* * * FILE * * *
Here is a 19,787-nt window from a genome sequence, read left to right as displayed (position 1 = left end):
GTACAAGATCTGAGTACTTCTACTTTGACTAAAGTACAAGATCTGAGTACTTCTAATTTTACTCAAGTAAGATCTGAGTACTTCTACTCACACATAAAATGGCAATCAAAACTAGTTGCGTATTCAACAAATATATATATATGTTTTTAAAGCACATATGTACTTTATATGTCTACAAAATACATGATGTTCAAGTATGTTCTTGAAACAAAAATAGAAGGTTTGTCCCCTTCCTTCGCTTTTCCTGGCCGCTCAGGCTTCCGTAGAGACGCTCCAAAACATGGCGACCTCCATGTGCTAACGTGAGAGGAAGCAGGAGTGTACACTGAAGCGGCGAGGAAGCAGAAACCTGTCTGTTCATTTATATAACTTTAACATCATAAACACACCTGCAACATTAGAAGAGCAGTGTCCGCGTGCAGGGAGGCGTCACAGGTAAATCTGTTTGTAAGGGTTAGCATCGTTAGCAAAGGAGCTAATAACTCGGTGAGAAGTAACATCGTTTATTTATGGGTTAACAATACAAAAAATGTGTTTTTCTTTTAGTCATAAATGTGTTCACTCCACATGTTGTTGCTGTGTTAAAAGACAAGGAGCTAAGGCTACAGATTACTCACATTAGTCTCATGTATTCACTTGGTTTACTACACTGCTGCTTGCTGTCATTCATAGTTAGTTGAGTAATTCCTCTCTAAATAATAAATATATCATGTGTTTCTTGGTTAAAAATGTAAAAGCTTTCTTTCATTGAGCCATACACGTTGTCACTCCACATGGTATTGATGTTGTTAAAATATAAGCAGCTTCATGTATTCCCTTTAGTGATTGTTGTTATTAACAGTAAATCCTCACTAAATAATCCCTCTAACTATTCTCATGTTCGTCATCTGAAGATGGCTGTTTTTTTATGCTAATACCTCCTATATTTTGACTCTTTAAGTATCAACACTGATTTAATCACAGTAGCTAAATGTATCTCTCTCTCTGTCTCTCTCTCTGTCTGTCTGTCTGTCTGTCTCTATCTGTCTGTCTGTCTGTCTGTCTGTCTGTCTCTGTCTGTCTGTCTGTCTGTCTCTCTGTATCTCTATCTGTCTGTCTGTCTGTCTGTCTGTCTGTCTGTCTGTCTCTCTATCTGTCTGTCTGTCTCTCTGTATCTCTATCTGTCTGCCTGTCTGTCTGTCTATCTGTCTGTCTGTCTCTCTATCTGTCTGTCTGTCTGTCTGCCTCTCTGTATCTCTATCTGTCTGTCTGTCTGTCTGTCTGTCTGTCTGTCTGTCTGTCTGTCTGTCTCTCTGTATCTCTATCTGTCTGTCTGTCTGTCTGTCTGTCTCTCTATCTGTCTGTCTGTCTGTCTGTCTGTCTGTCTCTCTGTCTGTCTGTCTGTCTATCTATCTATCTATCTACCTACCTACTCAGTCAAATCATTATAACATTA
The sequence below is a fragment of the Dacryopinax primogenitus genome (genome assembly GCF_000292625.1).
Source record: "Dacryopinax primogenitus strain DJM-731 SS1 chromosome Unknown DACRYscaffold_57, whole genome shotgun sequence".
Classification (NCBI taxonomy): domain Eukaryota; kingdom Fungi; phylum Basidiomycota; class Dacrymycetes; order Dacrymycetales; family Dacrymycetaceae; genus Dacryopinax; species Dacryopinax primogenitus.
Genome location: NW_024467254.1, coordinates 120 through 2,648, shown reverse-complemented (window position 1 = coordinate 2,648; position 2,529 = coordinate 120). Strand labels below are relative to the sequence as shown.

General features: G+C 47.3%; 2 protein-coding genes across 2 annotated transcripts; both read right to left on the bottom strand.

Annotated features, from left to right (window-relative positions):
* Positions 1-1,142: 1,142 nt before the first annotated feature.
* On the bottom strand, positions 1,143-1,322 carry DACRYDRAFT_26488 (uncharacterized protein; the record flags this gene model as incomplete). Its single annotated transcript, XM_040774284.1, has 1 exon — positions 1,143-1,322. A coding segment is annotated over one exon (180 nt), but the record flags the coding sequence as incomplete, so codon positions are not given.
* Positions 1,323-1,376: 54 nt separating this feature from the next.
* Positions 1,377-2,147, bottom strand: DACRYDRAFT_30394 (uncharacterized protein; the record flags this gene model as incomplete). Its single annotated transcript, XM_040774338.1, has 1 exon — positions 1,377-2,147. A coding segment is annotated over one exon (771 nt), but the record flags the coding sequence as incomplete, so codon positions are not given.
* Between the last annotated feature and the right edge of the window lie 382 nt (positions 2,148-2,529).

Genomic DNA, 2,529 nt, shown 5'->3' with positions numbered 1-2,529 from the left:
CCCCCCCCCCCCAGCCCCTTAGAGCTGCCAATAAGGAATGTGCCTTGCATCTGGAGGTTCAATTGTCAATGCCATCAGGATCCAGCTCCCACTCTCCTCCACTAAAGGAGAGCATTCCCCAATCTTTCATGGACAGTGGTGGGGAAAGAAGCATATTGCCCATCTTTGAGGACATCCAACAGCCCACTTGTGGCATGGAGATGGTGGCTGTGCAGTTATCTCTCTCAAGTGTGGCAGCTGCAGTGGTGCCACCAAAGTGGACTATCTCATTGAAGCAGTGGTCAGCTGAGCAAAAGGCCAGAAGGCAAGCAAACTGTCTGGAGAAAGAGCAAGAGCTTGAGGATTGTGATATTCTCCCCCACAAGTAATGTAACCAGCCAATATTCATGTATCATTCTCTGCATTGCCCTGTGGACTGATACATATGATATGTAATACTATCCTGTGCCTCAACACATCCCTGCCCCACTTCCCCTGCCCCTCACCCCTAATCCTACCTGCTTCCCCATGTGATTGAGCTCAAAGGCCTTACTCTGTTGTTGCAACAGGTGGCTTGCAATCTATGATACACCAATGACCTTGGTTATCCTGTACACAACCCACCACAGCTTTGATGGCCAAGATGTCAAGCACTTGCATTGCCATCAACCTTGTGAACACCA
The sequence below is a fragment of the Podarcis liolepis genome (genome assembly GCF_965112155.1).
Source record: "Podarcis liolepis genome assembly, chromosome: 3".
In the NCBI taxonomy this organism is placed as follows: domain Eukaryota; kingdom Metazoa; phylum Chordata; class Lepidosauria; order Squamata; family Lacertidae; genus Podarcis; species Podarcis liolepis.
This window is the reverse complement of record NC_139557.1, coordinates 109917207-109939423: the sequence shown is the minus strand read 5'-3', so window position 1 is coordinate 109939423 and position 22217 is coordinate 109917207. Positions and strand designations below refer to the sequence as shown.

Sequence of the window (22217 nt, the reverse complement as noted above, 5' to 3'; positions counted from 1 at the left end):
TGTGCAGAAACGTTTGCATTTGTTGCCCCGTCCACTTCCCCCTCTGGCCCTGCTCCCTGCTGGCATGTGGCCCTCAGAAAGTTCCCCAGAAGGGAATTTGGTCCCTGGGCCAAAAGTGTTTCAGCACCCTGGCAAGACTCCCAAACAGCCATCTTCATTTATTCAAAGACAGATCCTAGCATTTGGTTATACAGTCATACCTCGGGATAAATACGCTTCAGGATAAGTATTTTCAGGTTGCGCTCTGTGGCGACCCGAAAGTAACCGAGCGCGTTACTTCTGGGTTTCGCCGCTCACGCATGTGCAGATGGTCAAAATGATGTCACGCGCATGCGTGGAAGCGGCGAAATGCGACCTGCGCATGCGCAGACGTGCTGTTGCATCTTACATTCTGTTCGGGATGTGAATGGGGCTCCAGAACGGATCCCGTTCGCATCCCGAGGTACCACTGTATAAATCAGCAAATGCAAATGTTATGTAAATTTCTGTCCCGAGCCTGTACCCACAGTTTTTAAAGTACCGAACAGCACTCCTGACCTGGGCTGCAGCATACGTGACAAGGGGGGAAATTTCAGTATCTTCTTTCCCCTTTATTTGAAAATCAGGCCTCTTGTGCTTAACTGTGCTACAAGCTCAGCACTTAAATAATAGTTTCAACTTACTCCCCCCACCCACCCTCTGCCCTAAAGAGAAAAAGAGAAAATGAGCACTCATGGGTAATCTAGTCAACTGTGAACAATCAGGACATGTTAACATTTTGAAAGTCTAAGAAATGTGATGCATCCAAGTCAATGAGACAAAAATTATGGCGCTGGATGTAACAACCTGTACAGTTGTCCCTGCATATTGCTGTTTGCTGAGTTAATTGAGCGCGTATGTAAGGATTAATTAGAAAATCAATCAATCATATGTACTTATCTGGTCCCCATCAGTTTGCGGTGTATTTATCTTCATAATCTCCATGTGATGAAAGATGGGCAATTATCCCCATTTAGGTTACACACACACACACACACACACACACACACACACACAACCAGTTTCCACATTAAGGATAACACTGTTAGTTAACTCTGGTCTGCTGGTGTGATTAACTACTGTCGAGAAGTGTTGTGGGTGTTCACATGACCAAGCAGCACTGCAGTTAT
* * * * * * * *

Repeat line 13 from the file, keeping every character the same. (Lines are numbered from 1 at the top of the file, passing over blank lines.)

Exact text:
* Between the last annotated feature and the right edge of the window lie 382 nt (positions 2,148-2,529).